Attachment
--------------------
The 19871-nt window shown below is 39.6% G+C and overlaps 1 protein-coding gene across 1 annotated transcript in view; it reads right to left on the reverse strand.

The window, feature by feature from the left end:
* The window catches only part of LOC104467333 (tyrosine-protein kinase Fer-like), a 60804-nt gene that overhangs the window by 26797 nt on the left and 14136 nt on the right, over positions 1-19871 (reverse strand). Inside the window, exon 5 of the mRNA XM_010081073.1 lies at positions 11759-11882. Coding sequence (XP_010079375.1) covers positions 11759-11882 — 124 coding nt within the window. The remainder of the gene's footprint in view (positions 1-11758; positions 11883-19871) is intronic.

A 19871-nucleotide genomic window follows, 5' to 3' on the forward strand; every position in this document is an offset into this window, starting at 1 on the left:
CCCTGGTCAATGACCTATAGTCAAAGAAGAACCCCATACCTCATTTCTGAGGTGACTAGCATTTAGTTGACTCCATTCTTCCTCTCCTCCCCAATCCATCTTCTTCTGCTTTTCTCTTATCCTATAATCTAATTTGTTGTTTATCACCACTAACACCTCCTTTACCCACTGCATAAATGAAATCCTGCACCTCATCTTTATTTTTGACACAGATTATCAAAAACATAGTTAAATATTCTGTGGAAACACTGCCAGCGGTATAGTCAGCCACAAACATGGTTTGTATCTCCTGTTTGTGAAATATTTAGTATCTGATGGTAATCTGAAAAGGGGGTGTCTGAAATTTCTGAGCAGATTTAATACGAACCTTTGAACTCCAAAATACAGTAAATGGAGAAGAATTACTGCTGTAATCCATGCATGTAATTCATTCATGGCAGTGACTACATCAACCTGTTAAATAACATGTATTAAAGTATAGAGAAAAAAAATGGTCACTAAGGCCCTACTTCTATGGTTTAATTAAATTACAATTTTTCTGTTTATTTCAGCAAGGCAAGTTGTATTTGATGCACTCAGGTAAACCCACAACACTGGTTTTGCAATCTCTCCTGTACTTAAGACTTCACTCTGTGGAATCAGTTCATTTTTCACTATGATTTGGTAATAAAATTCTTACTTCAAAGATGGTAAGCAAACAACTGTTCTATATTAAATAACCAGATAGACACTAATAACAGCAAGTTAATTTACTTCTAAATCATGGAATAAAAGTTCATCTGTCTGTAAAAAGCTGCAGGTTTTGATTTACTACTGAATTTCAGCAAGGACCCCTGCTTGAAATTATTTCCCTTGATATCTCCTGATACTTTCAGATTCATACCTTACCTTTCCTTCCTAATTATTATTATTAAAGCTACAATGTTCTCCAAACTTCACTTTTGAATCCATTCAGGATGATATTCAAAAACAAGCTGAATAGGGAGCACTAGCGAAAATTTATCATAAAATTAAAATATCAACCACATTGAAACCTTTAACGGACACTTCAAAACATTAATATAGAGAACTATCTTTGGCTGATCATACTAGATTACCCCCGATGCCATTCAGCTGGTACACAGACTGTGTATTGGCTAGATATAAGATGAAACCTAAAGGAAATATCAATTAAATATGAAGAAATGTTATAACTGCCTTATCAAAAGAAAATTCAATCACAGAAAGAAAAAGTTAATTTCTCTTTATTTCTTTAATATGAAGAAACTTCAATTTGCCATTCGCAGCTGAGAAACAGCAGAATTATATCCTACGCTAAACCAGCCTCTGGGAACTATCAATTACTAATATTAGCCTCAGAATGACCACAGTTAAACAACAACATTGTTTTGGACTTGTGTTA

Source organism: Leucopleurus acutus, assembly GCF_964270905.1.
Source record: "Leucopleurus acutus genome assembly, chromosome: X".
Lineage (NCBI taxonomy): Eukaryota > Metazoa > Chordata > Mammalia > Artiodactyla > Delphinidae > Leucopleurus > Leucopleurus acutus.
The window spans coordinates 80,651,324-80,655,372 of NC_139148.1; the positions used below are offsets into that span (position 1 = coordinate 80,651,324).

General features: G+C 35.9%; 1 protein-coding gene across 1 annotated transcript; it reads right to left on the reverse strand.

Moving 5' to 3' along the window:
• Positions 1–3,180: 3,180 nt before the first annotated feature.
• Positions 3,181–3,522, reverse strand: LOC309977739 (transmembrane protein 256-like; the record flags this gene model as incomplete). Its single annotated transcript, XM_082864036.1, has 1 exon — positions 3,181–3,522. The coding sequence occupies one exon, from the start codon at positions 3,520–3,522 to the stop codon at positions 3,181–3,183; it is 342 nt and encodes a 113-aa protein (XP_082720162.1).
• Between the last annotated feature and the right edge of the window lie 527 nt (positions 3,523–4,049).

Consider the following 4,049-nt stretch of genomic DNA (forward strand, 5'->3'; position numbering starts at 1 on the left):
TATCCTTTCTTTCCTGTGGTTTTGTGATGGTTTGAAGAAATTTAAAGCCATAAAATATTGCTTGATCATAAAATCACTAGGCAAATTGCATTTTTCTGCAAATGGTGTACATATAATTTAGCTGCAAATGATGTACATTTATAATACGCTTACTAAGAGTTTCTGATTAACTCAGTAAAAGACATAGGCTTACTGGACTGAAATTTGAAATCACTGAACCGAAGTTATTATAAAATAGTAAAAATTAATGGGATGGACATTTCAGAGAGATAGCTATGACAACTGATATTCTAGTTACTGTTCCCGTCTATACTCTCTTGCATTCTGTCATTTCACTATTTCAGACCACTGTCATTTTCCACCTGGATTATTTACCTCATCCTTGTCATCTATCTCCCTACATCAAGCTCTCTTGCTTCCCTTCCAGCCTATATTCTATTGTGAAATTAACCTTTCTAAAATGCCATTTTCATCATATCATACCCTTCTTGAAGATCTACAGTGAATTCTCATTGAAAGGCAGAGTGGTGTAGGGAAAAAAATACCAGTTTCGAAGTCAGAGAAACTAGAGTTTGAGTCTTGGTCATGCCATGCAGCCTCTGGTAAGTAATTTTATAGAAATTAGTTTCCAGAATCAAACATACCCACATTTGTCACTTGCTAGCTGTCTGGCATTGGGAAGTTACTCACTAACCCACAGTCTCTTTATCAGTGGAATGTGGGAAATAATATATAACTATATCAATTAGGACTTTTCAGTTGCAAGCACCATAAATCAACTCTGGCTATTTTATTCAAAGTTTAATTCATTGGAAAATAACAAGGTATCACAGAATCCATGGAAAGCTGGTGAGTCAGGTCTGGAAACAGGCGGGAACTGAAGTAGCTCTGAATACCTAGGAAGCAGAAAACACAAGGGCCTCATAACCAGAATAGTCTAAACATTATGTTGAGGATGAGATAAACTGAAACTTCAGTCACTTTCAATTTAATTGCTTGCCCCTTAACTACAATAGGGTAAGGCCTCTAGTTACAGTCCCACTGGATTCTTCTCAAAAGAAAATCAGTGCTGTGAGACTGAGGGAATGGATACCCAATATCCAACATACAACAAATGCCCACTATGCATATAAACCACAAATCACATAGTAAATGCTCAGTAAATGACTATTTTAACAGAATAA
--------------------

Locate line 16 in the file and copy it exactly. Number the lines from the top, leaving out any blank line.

TATCCTTTCTTTCCTGTGGTTTTGTGATGGTTTGAAGAAATTTAAAGCCATAAAATATTGCTTGATCATAAAATCACTAGGCAAATTGCATTTTTCTGCAAATGGTGTACATATAATTTAGCTGCAAATGATGTACATTTATAATACGCTTACTAAGAGTTTCTGATTAACTCAGTAAAAGACATAGGCTTACTGGACTGAAATTTGAAATCACTGAACCGAAGTTATTATAAAATAGTAAAAATTAATGGGATGGACATTTCAGAGAGATAGCTATGACAACTGATATTCTAGTTACTGTTCCCGTCTATACTCTCTTGCATTCTGTCATTTCACTATTTCAGACCACTGTCATTTTCCACCTGGATTATTTACCTCATCCTTGTCATCTATCTCCCTACATCAAGCTCTCTTGCTTCCCTTCCAGCCTATATTCTATTGTGAAATTAACCTTTCTAAAATGCCATTTTCATCATATCATACCCTTCTTGAAGATCTACAGTGAATTCTCATTGAAAGGCAGAGTGGTGTAGGGAAAAAAATACCAGTTTCGAAGTCAGAGAAACTAGAGTTTGAGTCTTGGTCATGCCATGCAGCCTCTGGTAAGTAATTTTATAGAAATTAGTTTCCAGAATCAAACATACCCACATTTGTCACTTGCTAGCTGTCTGGCATTGGGAAGTTACTCACTAACCCACAGTCTCTTTATCAGTGGAATGTGGGAAATAATATATAACTATATCAATTAGGACTTTTCAGTTGCAAGCACCATAAATCAACTCTGGCTATTTTATTCAAAGTTTAATTCATTGGAAAATAACAAGGTATCACAGAATCCATGGAAAGCTGGTGAGTCAGGTCTGGAAACAGGCGGGAACTGAAGTAGCTCTGAATACCTAGGAAGCAGAAAACACAAGGGCCTCATAACCAGAATAGTCTAAACATTATGTTGAGGATGAGATAAACTGAAACTTCAGTCACTTTCAATTTAATTGCTTGCCCCTTAACTACAATAGGGTAAGGCCTCTAGTTACAGTCCCACTGGATTCTTCTCAAAAGAAAATCAGTGCTGTGAGACTGAGGGAATGGATACCCAATATCCAACATACAACAAATGCCCACTATGCATATAAACCACAAATCACATAGTAAATGCTCAGTAAATGACTATTTTAACAGAATAA